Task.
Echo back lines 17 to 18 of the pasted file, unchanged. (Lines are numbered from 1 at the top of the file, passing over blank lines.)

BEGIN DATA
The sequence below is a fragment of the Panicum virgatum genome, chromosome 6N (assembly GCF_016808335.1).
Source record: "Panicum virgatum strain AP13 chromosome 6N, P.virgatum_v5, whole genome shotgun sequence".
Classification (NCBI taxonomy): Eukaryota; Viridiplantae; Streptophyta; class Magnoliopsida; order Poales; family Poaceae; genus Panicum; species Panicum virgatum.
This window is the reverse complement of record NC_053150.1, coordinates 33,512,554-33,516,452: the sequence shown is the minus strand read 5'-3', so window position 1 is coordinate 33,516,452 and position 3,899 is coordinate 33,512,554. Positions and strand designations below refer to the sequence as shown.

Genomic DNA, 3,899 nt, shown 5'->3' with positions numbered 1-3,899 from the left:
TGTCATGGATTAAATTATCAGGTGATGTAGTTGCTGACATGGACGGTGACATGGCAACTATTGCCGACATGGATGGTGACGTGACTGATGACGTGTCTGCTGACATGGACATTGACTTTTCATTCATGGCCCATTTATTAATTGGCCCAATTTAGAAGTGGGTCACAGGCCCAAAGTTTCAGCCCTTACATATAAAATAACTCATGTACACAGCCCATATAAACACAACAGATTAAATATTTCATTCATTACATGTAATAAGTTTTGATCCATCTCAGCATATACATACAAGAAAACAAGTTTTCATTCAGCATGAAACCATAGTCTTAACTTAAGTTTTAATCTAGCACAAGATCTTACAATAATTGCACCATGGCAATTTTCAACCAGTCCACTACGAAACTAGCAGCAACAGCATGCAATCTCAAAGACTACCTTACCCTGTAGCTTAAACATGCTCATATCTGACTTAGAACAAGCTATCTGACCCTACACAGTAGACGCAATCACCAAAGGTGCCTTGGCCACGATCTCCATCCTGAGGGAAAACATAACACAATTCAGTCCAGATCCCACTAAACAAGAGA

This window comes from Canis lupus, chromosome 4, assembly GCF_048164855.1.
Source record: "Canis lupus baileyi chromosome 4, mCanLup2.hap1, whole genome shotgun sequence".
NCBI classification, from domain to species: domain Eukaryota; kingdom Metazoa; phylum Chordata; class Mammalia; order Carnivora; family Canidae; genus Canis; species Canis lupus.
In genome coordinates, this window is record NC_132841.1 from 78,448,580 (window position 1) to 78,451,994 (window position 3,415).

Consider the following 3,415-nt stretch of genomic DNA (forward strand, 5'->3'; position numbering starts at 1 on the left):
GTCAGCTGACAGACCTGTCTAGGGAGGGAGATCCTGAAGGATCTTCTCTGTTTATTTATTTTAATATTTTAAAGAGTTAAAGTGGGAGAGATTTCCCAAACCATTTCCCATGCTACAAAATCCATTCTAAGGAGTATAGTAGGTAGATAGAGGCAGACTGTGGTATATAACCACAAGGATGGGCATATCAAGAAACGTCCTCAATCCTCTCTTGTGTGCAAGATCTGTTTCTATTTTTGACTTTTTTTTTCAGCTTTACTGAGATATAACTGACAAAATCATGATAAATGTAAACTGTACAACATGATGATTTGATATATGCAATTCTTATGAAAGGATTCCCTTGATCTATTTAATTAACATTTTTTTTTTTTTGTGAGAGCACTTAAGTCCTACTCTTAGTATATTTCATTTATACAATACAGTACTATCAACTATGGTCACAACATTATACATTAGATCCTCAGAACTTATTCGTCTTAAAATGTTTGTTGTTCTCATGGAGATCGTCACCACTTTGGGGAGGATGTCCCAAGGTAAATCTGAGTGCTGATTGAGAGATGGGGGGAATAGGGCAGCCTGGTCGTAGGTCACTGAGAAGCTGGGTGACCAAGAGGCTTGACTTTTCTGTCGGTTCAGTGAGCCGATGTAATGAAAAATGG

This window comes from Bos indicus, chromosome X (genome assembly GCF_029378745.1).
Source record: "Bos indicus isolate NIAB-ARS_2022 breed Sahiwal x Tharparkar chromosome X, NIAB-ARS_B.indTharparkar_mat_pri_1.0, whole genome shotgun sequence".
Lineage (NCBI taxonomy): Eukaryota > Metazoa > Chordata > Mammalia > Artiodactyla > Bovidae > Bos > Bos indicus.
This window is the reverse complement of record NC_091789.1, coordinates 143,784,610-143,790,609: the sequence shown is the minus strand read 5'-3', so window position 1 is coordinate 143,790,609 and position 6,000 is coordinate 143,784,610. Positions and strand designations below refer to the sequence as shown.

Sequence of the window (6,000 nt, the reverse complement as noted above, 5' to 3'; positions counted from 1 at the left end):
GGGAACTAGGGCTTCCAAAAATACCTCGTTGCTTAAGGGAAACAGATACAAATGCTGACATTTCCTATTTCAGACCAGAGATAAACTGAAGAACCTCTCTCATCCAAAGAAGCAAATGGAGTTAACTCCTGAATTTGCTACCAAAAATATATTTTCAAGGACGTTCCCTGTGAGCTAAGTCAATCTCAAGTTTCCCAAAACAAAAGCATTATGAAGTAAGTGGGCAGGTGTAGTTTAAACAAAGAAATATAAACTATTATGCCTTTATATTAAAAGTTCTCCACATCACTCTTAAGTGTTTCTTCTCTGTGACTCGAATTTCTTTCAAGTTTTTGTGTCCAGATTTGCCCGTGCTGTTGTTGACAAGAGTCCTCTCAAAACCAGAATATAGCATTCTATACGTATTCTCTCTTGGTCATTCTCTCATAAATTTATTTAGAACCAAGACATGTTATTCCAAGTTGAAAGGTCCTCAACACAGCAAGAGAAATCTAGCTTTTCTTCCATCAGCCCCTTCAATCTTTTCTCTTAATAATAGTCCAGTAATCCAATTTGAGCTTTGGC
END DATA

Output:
Sequence of the window (6,000 nt, the reverse complement as noted above, 5' to 3'; positions counted from 1 at the left end):
GGGAACTAGGGCTTCCAAAAATACCTCGTTGCTTAAGGGAAACAGATACAAATGCTGACATTTCCTATTTCAGACCAGAGATAAACTGAAGAACCTCTCTCATCCAAAGAAGCAAATGGAGTTAACTCCTGAATTTGCTACCAAAAATATATTTTCAAGGACGTTCCCTGTGAGCTAAGTCAATCTCAAGTTTCCCAAAACAAAAGCATTATGAAGTAAGTGGGCAGGTGTAGTTTAAACAAAGAAATATAAACTATTATGCCTTTATATTAAAAGTTCTCCACATCACTCTTAAGTGTTTCTTCTCTGTGACTCGAATTTCTTTCAAGTTTTTGTGTCCAGATTTGCCCGTGCTGTTGTTGACAAGAGTCCTCTCAAAACCAGAATATAGCATTCTATACGTATTCTCTCTTGGTCATTCTCTCATAAATTTATTTAGAACCAAGACATGTTATTCCAAGTTGAAAGGTCCTCAACACAGCAAGAGAAATCTAGCTTTTCTTCCATCAGCCCCTTCAATCTTTTCTCTTAATAATAGTCCAGTAATCCAATTTGAGCTTTGGC